My question is ... how do y'all recommend dealing with this? How, or maybe even should, we balance between club and HS swimming? How did you do it when you were a kid? How are you doing it with your kids now?

This is one of those things that different states handle differently. I grew up in Michigan and there you either swam high school or you swam club. You didn't do both at once and HS swimming was a big deal. Here in Washington the good swimmers primarily continue to train with their club teams and attend just what is necessary to be a part of their HS team. Most of the HS training tends to be low-key. In fact, I'm amazed your son's team trains more than two hours per day.

I think the bottom line is three workouts a day is excessive. Is there some way he can do the morning club workout and the HS afternoon workout and skip the afternoon club workout? If the coach requires him to attend all the club workouts "just because" he or she is being an ass, IMO. And that's certainly not unheard of. For whatever reason lots of club coaches see high school swimming as sort of Mickey Mouse and something that takes away from their training. My opinion is being part of a team trumps the more serious club training. These are kids, for Pete's sake. Let them have some fun.

As far as polo, I think he should continue playing if he likes it. I've known plenty of swimmers who've been able to do both.

November 1st, 2013, 02:15 PM
It is interesting that you refer to this as a "problem" when it is basically self induced. The world is full of kids who can almost make junior cuts and who can potentially swim at the NCAA level. The real issue is how many times a week he should be swimming to keep in in the sport and advance his swimming career.

As a high school and a club coach and as a parent of a kid who does both, here is what I would suggest. The camaraderie of high school swimming is hard to beat and will provide him with a lifetime of good memories. However, I fully recognize that club swimming is where you get your swimming chops. I require my year round swimmers to attend one HS workout a week, often as peer coaches. Forcing these kids to do both daily would likely result in nothing good, for me, the school, the school team, the club team, or, most importantly, the student athlete. The only focus should be what is best for the kid and the two coaches should figure this out. Right now you are in a situation where the coaches and you are doing nothing good for this kid. 5 hours a day is ridiculous.

It seems there are a lot of different situation on this nationwide, often varying from state to state. I realize this often poses conflicts but it doesn't have to if adults keep the focus on the student athletes instead of their trophy cases.

November 1st, 2013, 02:30 PM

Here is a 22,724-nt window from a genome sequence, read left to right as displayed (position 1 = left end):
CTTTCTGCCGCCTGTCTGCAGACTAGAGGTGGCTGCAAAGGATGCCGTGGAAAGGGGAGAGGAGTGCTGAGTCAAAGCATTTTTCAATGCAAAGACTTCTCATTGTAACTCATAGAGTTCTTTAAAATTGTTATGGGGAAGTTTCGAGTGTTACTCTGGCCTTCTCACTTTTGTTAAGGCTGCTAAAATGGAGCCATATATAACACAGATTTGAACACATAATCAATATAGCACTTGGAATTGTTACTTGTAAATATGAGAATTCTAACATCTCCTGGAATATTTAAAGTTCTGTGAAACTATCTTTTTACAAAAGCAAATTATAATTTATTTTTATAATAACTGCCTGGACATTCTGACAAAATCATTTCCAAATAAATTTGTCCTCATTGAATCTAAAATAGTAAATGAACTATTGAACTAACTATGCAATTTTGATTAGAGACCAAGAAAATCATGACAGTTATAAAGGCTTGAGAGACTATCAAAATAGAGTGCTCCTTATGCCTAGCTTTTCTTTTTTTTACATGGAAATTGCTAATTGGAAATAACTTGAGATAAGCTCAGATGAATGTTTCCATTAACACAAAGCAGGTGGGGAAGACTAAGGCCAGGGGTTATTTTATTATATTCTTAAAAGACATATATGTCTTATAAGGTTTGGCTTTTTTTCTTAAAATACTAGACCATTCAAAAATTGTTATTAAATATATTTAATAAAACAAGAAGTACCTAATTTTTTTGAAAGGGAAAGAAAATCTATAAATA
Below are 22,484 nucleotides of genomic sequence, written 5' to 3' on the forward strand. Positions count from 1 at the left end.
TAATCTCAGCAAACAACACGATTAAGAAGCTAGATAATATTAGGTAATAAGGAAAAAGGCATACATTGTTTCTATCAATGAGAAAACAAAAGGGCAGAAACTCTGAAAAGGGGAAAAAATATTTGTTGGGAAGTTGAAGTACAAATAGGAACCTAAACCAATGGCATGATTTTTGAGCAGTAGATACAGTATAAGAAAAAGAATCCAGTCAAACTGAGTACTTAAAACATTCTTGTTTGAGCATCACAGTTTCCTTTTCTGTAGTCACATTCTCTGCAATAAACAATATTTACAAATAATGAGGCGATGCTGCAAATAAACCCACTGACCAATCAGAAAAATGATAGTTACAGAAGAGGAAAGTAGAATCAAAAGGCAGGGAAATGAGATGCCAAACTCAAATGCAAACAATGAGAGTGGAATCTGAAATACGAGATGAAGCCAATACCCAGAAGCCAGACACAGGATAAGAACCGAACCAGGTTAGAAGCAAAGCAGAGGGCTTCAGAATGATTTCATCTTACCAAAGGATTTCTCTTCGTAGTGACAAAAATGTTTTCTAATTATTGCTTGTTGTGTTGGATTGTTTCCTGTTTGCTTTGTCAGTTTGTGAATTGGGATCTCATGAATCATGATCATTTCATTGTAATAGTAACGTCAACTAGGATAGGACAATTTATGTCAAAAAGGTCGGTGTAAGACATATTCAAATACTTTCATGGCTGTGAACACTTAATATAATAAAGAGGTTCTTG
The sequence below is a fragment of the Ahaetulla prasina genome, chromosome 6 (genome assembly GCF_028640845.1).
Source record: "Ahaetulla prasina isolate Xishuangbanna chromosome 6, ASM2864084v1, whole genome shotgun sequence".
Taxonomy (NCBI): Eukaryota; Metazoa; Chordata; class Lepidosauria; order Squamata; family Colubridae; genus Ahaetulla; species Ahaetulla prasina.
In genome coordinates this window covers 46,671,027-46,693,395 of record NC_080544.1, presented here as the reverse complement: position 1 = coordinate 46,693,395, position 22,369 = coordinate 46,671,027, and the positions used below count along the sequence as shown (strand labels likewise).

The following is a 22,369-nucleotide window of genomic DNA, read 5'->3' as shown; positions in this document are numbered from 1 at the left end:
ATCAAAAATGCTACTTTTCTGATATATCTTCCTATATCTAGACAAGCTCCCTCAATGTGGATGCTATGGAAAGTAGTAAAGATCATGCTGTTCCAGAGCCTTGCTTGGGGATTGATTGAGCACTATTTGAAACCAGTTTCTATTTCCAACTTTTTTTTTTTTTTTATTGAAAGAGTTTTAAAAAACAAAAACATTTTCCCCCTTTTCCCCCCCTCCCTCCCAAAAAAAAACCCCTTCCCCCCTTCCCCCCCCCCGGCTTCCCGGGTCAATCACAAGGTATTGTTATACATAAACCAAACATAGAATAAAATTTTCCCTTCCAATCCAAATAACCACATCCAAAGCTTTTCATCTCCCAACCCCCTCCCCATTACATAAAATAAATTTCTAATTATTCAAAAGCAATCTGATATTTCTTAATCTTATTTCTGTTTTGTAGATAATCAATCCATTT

Hi Ken,

How do y'all recommend dealing with this?
He's torn several directions, he's trying to do it all.
Depends on how well he's handling things and if he gets to a breaking point where somethings gotta give.
There's only so many hours in the day and he has school, studying, practices, & sleep.

How should, HE balance between club and HS swimming?
Depends on his priorities, the requirements of each program and the flexibility of each coach.
Ask your son what his goals and priorities are for HS and beyond.
Then meet with the coaches and ask questions to find out what needs to be done and when.
It's OK to ask your child the questions but don't provide the answers.

How did you do it when you were a kid?
When I was in high school, there was 1 swim coach for all the high schools in Austin. The required HS workouts weren't as good as Longhorn aquatics workouts. So I swam HS my freshman yr only then trained club team with Longhorn aquatics the rest of the time, 10, 11 & 12th.

How are you doing it with your kids now?
my kids weren't swimmers. Daughter dabbled a little her SR yr in HS.

How can we re-kindle and help him maintain his passion for swimming and encourage him to make it to the next level?
Don't go there.
It's not the parents job to motivate and push their child in any sport.
Let them choose their sport/s. (if the family can afford the time and cost, allow your child to train.)
Make sure they get to practice on time and home from practice when they're done.
Make sure they have the stuff they need for practice and competitions.
But don't helicopter parent coming to the rescue when they forget something.
Get them a swim bag & encourage good habits so they don't lose stuff.
Don't watch your child practice.

Don't get more into their sport than they are.

Don't keep records of their times. Let them tell you how they feel about their times at a meet.

Give them a box to hold their medals and ribbons, news clippings ...